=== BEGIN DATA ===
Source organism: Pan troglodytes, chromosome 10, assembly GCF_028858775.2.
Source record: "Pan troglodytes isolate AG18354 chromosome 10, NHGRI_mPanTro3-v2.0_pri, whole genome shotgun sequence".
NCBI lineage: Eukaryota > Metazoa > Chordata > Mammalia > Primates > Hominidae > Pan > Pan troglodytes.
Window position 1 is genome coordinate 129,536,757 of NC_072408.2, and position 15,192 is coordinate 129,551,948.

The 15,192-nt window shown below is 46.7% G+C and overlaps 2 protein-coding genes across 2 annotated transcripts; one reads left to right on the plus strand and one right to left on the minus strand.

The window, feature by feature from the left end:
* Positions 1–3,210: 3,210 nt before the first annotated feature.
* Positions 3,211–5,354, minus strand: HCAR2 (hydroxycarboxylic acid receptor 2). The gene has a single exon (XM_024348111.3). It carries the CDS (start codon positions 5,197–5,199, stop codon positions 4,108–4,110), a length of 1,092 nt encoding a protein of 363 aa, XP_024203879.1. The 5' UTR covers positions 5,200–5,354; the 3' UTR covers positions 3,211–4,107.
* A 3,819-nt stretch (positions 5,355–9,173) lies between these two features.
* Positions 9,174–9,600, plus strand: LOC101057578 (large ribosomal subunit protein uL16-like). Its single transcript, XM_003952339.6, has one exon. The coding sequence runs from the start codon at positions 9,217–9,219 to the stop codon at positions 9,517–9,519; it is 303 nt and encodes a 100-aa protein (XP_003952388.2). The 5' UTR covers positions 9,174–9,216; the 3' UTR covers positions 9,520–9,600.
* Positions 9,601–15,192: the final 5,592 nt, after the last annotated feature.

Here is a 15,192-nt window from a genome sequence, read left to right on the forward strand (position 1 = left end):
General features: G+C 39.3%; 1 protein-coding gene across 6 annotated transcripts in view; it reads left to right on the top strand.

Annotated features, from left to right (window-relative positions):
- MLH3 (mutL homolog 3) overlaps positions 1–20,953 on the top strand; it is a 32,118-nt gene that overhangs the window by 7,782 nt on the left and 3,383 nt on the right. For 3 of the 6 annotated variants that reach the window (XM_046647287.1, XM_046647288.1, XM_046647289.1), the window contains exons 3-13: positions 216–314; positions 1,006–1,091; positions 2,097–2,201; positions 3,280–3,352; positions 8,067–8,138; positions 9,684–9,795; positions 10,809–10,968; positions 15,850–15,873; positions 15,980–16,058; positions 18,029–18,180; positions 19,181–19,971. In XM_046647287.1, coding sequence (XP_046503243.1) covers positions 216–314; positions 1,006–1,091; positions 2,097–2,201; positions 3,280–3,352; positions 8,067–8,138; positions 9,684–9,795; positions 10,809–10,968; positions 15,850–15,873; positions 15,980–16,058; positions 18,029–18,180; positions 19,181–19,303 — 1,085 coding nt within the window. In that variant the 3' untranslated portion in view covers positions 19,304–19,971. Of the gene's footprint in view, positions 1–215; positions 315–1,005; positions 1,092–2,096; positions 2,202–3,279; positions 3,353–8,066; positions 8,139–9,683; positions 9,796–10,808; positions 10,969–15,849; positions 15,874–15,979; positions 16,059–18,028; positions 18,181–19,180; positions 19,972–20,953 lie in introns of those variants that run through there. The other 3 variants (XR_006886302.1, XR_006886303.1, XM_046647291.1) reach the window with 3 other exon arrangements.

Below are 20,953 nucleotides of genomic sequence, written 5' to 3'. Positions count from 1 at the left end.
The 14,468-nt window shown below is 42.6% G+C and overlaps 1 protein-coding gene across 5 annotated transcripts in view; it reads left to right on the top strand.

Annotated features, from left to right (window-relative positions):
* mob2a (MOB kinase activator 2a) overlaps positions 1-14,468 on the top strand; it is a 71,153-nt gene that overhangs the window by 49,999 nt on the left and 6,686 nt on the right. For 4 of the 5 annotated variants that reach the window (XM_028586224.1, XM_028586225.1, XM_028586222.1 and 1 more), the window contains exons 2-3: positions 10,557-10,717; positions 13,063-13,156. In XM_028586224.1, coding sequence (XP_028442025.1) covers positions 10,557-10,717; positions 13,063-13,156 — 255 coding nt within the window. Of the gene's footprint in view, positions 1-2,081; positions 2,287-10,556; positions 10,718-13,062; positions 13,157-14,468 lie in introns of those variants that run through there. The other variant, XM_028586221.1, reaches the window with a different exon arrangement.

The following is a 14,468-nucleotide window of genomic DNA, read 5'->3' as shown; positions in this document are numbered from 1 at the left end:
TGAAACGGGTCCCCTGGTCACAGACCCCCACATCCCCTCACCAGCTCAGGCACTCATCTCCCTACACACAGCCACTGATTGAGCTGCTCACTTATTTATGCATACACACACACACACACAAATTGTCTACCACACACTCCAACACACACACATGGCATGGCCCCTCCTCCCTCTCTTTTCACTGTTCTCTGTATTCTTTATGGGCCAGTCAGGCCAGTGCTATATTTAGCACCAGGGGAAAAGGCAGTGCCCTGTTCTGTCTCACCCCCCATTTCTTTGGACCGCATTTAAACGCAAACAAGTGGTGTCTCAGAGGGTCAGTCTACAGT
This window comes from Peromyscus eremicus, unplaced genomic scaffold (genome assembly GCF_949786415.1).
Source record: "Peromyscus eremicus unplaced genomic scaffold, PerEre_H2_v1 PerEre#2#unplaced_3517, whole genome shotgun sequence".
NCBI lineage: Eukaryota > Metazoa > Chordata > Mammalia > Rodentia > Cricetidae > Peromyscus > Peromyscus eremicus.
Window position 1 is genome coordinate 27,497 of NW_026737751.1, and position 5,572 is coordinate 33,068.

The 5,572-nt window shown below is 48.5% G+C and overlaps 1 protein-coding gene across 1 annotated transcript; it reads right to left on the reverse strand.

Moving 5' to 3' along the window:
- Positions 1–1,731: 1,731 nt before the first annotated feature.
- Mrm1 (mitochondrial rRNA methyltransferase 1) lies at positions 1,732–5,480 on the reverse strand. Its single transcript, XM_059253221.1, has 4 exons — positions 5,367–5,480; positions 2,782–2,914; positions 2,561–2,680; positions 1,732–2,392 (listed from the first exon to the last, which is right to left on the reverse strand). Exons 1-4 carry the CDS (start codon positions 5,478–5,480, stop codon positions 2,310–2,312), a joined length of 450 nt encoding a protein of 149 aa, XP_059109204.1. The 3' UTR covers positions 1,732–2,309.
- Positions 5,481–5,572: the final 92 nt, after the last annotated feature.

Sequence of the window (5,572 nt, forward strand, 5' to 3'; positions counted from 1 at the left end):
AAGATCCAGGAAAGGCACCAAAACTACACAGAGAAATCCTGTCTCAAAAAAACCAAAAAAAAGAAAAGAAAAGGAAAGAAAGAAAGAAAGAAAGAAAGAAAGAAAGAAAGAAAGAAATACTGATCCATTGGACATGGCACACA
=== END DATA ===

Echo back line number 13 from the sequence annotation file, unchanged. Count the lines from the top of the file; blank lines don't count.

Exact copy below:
General features: G+C 39.3%; 1 protein-coding gene across 6 annotated transcripts in view; it reads left to right on the top strand.